Te kā mai rawa, te ti taihara: mana whenua cultural values and the Auckland Council resource consent process. Summary

Author:
Jacob Otter, Esther Rootham, Carina Meares
Source:
Auckland Council Research and Evaluation Unit, RIMU
Publication date:
2019

From the introduction:

Participation in the resource consent process is a key way mana whenua seek to exercise, protect and enhance their cultural values and interests. In Tāmaki Makaurau, Auckland Council provides for mana whenua input to the resource consent process through cultural values assessments (CVAs). CVAs are the formal record of mana whenua engagement in a resource consent application. They state the cultural values of a site, and how the proposed activities will impact upon these values. A CVA should also provide recommendations for how these impacts can be avoided or mitigated. The Auckland Council resource consent planner should consider the CVA in their evaluation of the application. The effectiveness of the CVA process for enabling the protection and enhancement of mana whenua cultural values is not well understood however. This research project assesses the effectiveness of the CVA process for protecting and enhancing mana whenua cultural values and interests.

While the research has focused on challenges and opportunities with the CVA system, it was notable that all the kaitiaki representatives and Auckland Council officers we spoke with brought a positive attitude to this part of their work, and were keen to see it operate more effectively. Similarly the Regulatory Services Directorate is to be commended for prioritising this project, and seeing the opportunities it can provide to enhance CVA engagement, even as they are navigating Auckland’s highly political and demanding housing and development context. Their systematic and collaborative approach to building on the report’s recommendations suggest significant enhancements will emerge to CVA engagement.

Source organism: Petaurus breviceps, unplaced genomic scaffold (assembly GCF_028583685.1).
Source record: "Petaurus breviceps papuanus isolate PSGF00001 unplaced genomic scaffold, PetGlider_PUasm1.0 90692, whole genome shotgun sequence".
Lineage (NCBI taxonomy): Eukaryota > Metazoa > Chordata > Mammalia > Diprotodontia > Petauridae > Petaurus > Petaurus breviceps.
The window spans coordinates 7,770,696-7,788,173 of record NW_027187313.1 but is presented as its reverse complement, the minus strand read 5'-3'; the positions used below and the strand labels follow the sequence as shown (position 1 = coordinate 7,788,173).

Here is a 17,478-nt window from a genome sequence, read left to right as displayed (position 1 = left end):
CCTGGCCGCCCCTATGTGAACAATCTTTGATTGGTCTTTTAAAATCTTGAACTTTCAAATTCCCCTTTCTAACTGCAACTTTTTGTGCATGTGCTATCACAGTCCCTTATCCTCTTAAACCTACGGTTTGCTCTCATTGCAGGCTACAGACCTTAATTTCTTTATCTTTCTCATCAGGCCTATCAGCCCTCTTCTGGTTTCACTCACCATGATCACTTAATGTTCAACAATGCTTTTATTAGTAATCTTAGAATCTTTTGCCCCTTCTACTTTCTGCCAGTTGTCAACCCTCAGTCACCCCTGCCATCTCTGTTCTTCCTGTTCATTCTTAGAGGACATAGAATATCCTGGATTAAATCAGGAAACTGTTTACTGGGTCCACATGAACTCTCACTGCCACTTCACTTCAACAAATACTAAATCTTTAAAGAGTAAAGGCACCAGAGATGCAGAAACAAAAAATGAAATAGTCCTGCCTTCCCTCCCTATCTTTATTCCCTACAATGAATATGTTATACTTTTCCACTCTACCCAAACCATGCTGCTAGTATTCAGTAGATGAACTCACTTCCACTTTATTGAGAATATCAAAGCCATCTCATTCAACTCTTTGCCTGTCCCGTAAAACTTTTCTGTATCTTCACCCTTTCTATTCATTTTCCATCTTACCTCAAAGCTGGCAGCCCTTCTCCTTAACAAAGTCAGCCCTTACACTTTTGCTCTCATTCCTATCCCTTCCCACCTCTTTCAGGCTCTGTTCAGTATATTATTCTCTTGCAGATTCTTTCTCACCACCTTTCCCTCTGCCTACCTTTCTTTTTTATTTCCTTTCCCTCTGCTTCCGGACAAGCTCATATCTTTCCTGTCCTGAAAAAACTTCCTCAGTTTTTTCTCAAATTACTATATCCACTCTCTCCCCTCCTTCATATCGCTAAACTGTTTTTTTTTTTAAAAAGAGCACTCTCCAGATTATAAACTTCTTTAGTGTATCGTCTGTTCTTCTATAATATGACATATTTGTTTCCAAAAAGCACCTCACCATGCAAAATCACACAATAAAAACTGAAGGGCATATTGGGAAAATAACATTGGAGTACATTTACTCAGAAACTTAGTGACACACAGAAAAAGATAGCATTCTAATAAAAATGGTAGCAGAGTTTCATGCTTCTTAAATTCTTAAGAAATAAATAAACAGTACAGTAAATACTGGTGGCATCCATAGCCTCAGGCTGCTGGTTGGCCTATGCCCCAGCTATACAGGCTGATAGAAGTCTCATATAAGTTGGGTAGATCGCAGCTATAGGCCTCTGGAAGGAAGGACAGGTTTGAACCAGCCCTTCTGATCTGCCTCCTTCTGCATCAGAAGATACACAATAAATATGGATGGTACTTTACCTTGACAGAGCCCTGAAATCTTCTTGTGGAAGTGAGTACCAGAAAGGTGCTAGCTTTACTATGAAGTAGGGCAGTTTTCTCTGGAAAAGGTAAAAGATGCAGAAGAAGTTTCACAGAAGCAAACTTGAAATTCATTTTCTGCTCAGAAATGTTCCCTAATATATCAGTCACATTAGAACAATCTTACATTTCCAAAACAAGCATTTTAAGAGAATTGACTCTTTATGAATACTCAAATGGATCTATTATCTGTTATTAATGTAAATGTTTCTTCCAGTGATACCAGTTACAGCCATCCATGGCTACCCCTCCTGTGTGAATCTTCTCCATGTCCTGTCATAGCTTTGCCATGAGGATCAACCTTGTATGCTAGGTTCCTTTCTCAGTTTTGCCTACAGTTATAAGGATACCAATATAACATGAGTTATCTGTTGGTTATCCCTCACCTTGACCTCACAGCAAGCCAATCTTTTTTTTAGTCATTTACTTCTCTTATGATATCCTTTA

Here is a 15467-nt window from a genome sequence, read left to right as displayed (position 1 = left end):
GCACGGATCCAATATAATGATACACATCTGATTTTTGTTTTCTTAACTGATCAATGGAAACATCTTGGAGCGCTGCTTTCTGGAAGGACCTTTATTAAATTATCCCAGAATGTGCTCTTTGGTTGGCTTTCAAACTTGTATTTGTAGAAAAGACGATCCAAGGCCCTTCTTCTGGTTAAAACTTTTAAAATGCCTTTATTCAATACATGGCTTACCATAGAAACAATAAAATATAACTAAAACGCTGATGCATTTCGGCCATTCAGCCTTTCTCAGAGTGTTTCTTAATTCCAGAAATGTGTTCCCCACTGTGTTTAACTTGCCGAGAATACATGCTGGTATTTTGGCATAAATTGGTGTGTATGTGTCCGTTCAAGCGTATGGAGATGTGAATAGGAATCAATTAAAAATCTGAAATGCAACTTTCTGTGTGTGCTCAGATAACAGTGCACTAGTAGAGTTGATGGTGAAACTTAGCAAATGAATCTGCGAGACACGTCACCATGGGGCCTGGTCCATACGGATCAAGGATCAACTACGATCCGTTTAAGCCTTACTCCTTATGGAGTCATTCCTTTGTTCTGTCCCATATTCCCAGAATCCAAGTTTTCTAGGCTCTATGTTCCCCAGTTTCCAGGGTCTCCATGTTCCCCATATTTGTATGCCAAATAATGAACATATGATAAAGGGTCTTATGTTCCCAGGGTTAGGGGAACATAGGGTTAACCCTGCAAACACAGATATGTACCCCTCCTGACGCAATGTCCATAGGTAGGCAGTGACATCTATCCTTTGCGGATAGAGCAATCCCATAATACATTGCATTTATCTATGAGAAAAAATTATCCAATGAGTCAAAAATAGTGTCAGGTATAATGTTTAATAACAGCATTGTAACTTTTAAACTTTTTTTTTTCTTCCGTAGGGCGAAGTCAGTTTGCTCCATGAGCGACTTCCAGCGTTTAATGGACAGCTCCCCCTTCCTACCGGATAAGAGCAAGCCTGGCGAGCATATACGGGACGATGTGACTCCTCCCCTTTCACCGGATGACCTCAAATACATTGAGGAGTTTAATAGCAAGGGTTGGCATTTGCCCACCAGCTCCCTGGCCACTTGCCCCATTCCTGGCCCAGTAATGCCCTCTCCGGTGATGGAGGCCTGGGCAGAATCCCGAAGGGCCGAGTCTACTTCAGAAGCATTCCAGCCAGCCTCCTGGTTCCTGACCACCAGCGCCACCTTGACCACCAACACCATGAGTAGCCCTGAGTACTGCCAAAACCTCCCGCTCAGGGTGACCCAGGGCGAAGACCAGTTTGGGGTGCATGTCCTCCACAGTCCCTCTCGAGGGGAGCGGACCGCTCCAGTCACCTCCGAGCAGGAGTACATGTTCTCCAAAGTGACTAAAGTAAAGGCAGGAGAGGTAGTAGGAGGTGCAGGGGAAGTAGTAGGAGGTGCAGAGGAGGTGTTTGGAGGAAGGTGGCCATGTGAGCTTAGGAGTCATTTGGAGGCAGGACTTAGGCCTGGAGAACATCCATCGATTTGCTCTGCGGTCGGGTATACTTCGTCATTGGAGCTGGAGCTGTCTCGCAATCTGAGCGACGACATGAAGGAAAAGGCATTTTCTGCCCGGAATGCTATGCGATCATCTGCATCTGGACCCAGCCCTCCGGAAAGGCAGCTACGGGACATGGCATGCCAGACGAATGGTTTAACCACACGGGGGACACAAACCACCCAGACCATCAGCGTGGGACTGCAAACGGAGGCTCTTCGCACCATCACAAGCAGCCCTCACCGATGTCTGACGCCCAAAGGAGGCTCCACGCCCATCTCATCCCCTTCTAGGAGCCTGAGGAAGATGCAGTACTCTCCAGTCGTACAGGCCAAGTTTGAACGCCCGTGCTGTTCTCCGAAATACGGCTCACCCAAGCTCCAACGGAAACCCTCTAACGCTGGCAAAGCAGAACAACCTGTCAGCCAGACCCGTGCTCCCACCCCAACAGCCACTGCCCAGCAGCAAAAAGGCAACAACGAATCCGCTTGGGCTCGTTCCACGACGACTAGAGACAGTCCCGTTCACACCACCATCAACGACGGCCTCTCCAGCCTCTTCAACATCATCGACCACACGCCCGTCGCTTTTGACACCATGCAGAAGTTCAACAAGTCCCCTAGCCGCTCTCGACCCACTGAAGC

This document is the summary version of the full report. It aims to provide a more accessible version of the findings so that local government staff and other practictioners are able to use them to enhance resource consenting engagement with mana whenua in their own areas and regions. Chapter 2 outlines the background to the project and the methods used, Chapter 3 is based on the Executive Summary in the full report and provides an overview of the findings, and Chapter 4 provides an overview of the recommendations. Chapter 5 provides the conclusions of the research.

Auckland Council technical report, TR2019/008-S

See also:

The full report

Te kā mai rawa, te ti taihara: mana whenua cultural values and the Auckland Council resource consent process, TR2019/008

Associated literature review

Cultural Values Assessments. Negotiating kāwanatanga and rangatiratanga through local government planning processes in Aotearoa, New Zealand: a review of the literature

 

Last updated: 2019-11-27

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